3 Ways I Found Financial Balance and Started to Heal


Hi there. For our recurring Money IRL series, I interviewed...myself, basically, by reflecting on my journey harnessing my finances, all of which inspired me to start this company. Here's the three most important aspects of the beginning of my journey towards financial healing. Once I put these three things into practice, I was able to make major strides towards my financial goals.

I got comfortable with the uncomfortable.

I started checking my bank account and credit score every single morning. I wrote down my total debt – all $74,000 of it – on a sticky note. I added up all my overdraft fees of 2017 and calculated what I could have done with that money.  I think about exactly how much money I’m making every day, from billable hours, the ROI of any invested work, and the impact of any purchases I make, no matter how small. I have an entire calendar dedicated to due dates, and alerts to pay / confirm scheduled payment for the week’s upcoming goals. I tracked my daily expenses in an excel doc. I became so familiar with my financial shortcomings that I could move through it, like water. Because that was the point, after all – to move through it, past it, out of it; to realize that it could be fluid and therefore changeable.

I stopped sweating the small stuff.

Because my major expenses are related to rent, student loans, or supporting my family, my overall spending each month is only slightly impacted by the smaller purchases, which I tend to over-stress on. So I’ve become more lenient with the little things, particularly those that give me more time back in my day (to earn that money).  I’ll buy a coffee when I’m tired, or grab lunch if I didn’t have the time to make it in the morning. If I’m out with friends at dinner, I’ll spend what I want. It might seem counter-intuitive, but taking this approach enabled me to stress less, and enjoy more.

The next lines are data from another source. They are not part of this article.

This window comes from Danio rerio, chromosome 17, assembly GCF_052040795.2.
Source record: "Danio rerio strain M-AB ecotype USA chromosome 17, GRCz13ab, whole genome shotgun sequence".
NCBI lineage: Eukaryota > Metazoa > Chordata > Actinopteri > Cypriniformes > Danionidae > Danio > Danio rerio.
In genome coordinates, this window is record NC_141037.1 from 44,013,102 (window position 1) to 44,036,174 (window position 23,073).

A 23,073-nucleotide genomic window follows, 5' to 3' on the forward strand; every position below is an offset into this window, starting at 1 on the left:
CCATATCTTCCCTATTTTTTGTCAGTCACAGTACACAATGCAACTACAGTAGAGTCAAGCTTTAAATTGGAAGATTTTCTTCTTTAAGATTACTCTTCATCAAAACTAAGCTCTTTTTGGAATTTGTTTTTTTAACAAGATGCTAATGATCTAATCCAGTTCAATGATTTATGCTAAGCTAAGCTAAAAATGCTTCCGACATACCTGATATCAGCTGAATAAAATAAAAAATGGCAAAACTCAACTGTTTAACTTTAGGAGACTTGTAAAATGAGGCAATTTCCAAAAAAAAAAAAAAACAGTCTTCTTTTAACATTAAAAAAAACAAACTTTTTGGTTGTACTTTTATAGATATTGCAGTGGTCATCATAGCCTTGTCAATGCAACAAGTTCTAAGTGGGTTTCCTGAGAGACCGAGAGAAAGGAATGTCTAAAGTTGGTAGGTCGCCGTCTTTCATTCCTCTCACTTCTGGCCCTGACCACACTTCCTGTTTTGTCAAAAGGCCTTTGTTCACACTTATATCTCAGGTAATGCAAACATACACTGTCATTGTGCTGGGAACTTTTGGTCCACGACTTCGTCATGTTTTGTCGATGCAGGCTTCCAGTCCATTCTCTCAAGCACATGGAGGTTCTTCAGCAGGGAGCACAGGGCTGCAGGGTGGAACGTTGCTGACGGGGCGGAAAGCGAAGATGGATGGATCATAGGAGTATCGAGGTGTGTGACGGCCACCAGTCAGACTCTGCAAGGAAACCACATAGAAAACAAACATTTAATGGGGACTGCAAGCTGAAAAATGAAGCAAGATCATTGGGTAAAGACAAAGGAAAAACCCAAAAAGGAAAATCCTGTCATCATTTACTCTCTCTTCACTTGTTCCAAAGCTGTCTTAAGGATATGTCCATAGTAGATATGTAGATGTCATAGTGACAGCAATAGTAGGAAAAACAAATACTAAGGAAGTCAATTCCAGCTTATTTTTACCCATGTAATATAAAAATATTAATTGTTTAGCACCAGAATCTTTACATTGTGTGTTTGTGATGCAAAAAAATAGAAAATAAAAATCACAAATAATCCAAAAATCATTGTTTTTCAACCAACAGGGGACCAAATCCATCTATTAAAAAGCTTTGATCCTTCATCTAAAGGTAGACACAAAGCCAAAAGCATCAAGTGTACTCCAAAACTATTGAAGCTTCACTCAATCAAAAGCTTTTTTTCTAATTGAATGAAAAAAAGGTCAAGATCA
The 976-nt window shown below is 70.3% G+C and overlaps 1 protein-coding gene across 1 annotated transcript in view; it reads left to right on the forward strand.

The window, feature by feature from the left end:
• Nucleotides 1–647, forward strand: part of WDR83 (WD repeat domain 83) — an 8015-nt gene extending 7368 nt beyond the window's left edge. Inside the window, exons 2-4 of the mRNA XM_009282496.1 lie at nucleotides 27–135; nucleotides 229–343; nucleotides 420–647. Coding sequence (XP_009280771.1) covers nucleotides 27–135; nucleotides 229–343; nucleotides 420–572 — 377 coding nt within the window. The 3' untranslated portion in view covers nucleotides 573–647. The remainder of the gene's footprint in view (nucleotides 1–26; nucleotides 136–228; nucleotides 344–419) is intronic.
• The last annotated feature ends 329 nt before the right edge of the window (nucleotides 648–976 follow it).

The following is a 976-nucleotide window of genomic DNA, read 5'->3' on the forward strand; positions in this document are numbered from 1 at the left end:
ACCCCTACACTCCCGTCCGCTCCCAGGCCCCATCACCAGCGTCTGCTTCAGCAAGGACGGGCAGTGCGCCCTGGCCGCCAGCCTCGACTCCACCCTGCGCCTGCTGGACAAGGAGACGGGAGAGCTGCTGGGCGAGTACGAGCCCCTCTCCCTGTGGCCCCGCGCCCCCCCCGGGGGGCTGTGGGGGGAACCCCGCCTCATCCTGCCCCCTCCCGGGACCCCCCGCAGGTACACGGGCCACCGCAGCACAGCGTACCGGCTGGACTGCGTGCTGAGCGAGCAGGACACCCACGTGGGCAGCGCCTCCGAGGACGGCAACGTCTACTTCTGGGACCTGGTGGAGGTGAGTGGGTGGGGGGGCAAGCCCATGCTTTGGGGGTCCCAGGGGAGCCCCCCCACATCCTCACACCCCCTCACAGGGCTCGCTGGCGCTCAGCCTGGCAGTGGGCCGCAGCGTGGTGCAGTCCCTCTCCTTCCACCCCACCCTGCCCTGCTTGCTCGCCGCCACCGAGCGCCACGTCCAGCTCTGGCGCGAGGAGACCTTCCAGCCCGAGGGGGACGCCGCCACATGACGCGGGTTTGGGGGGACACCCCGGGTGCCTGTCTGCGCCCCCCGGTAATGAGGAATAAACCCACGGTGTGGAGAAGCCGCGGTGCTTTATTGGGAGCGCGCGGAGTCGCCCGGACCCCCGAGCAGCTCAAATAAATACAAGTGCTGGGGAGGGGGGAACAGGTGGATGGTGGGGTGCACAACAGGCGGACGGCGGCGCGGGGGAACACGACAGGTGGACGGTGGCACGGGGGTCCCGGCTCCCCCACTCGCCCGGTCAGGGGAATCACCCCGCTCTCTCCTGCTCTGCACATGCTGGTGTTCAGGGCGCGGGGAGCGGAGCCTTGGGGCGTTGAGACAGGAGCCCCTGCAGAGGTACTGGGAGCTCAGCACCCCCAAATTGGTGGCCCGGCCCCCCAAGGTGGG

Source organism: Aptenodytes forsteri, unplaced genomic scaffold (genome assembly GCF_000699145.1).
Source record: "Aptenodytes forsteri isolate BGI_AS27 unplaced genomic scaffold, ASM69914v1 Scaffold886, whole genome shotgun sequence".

I started talking about it.

Growing up, we didn’t talk about money. My mom always wanted to make sure that regardless of how much we had, we always looked our absolute best. We dressed up for school each day in starched dresses my mom spent countless hours sewing for us, socks with the lace, sneakers scrubbed white. I've learned to accept that the shame and guilt around money is a part of my childhood, a part of being black in America, a part of who I am. It’s given me this deep-seated practice of avoiding money conversations, and always showing my best face no matter what. This is compounded in the entrepreneur landscape that’s designed for affluent individuals with fast exits and flashy titles, all that insinuate financial success. I’ve found that expressing my discomfort and uncertainty around money doesn’t just bring me closer to my peers, but paints a more healthy perspective of what it takes to be an entrepreneur. Talking about it with friends and starting dahla (hi!) has been a great source of relief.

Nicole Cardozahow-to